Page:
[Editor’s Note: A version of this article first appeared in the March 16, 2017, issue of the Advisor, a weekly publication of the STR-TAP service, which provides news and analysis vital to professionals in the textile and apparel industry. Click here for more information or to subscribe.]
The European Commission is proposing to increase from 0.45 percent to 4.3 percent, effective May 1, the EU’s retaliatory duty on women’s and girls’ jeans classified under HTSEU 6204.62.31 that are made in the United States. This duty was 26 percent during the year beginning May 1, 2013, but was lowered to 0.35 percent during the year beginning May 1, 2014, raised to 1.5 percent during the year beginning May 1, 2015, and again lowered to 0.45 percent during the year beginning May 1, 2016.
The additional duty on jeans is part of a continuation of sanctions authorized by the World Trade Organization in retaliation for the United States’ failure to fully comply with a WTO ruling against the Continued Dumping and Subsidy Offset Act of 2000. Commonly referred to as the Byrd Amendment, this law allowed the U.S. to distribute antidumping and countervailing duties collected on foreign-made goods to affected domestic industries. The law was found to violate WTO rules and subsequently repealed, but distributions were allowed to continue for cases initiated prior to the repeal.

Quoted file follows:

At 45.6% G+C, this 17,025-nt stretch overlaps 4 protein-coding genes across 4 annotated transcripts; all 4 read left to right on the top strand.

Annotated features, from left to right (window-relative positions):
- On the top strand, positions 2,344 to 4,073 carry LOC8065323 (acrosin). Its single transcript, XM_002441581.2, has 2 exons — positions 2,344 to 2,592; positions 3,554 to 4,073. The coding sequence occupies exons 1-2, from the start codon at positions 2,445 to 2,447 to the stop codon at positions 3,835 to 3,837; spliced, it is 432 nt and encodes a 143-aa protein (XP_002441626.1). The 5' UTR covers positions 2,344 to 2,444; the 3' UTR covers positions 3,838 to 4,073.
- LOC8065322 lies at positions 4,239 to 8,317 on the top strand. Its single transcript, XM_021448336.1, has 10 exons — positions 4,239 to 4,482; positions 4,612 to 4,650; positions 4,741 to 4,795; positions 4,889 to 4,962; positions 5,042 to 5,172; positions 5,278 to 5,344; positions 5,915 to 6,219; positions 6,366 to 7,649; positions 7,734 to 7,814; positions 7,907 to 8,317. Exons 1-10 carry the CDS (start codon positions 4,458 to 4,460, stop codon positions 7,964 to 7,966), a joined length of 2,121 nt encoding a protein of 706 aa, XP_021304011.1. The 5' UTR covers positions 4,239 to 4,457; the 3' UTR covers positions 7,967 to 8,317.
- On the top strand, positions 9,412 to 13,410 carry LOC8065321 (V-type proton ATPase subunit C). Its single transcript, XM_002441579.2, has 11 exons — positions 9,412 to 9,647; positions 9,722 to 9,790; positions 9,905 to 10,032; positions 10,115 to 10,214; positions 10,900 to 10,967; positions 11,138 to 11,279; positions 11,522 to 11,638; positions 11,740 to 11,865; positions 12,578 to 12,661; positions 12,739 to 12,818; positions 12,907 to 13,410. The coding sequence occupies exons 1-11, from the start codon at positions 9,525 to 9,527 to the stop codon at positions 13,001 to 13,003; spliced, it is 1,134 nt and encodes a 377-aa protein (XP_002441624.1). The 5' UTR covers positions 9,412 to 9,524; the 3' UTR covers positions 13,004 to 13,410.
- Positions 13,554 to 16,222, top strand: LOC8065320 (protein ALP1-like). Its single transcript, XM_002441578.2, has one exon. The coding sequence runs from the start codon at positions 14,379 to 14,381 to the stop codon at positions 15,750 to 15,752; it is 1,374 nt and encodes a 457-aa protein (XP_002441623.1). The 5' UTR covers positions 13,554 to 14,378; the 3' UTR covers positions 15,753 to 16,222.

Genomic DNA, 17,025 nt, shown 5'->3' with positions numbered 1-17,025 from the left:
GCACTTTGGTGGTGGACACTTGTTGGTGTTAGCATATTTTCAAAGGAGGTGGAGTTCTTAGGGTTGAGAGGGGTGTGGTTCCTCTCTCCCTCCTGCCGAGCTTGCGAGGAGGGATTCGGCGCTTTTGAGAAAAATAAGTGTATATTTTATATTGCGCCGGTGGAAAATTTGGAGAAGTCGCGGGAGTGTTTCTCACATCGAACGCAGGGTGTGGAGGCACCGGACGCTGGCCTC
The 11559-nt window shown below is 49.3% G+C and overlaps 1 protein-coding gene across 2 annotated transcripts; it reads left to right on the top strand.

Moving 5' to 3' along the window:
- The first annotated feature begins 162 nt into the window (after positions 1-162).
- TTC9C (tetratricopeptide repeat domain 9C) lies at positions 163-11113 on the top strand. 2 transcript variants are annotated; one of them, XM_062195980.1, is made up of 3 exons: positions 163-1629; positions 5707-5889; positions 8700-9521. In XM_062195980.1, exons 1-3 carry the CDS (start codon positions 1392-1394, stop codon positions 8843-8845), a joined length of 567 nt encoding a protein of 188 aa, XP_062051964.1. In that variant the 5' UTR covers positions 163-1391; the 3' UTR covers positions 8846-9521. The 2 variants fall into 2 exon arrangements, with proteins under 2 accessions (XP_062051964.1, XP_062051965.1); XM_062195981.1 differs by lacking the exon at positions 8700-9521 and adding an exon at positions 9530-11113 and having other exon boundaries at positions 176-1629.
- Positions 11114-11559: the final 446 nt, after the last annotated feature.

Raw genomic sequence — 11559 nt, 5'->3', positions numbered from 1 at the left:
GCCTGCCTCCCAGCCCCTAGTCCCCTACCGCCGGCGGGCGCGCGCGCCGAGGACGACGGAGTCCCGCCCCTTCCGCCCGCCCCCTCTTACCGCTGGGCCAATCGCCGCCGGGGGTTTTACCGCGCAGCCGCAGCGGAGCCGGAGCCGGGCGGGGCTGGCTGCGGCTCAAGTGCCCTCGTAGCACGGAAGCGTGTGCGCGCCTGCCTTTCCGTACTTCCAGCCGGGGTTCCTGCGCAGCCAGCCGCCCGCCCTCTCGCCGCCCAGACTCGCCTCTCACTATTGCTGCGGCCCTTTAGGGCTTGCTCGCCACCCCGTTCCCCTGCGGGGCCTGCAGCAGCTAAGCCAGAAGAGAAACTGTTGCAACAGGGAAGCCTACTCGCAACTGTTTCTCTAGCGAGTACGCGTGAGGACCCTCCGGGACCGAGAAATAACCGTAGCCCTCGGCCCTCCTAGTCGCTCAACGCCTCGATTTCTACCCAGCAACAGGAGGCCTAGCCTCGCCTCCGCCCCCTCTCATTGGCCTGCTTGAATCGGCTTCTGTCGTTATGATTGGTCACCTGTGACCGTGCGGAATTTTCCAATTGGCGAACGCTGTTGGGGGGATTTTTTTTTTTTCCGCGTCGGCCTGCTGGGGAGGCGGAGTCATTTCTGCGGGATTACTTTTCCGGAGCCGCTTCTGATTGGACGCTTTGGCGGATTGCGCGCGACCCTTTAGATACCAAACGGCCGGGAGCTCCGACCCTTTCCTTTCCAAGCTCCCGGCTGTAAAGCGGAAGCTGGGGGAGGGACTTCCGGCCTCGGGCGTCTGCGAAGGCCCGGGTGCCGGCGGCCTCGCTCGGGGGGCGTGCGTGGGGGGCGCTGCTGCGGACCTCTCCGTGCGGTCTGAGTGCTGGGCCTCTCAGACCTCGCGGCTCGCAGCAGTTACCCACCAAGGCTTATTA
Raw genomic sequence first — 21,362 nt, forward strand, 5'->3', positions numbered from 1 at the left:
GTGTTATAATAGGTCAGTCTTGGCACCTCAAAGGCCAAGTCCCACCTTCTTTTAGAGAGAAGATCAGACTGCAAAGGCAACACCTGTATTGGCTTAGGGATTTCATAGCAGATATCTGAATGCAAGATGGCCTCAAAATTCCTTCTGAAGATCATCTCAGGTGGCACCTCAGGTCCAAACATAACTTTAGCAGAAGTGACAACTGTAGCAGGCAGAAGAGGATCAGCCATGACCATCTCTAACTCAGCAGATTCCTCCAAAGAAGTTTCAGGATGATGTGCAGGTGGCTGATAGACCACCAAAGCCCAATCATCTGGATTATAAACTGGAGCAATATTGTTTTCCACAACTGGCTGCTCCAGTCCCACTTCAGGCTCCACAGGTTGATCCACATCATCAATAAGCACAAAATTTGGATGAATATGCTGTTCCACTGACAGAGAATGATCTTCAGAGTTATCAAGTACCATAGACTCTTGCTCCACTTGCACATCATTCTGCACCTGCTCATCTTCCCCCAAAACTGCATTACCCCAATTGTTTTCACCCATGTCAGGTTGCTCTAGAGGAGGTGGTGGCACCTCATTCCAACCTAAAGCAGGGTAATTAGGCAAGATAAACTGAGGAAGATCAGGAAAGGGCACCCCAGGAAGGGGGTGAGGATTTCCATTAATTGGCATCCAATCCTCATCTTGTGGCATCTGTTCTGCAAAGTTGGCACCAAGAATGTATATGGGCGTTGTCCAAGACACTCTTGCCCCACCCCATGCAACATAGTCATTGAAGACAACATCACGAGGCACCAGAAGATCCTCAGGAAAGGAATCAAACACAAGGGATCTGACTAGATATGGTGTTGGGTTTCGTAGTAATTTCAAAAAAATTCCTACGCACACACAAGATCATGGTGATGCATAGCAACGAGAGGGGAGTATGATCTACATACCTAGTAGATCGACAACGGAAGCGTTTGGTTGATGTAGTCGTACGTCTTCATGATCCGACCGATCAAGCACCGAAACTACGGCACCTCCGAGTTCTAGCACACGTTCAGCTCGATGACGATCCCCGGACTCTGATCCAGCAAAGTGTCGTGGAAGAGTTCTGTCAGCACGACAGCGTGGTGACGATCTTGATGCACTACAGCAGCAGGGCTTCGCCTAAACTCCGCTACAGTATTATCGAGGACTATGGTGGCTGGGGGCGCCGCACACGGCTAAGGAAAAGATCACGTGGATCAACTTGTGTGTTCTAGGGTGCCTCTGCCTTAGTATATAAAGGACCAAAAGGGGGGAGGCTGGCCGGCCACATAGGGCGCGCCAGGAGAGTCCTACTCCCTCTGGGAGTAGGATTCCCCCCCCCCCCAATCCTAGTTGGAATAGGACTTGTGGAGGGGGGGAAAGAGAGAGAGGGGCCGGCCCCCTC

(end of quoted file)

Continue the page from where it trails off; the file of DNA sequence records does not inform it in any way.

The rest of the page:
In response, the WTO allows each affected country to raise its tariffs on goods imported from the U.S. in direct relation to the amount of AD and/or CV duties on goods from that country that were distributed during the previous year. When the amount distributed in 2012 with respect to EU goods spiked, so did the value of U.S. exports the EU could target, prompting Brussels to add women’s and girls’ jeans to the retaliation list for 2013 and impose an additional 26 percent duty. However, distributions decreased substantially in 2013 and have remained lower every year since, resulting in varying but fairly modest retaliatory duties.
Sandler, Travis & Rosenberg, P.A., has been actively working since the EU originally imposed the retaliatory duty on jeans to obtain relief for affected U.S. manufacturers. For example, the United Kingdom’s customs and tax department accepted a legal argument crafted by ST&R attorney Elise Shibles that certain jeans, despite being made of denim as that term is used in the apparel industry, do not fall within the legal definition of denim under the Harmonized Tariff Schedule because the dye used to make them is not colorfast. The alternative classification of the subject jeans is only subject to the basic 12 percent tariff.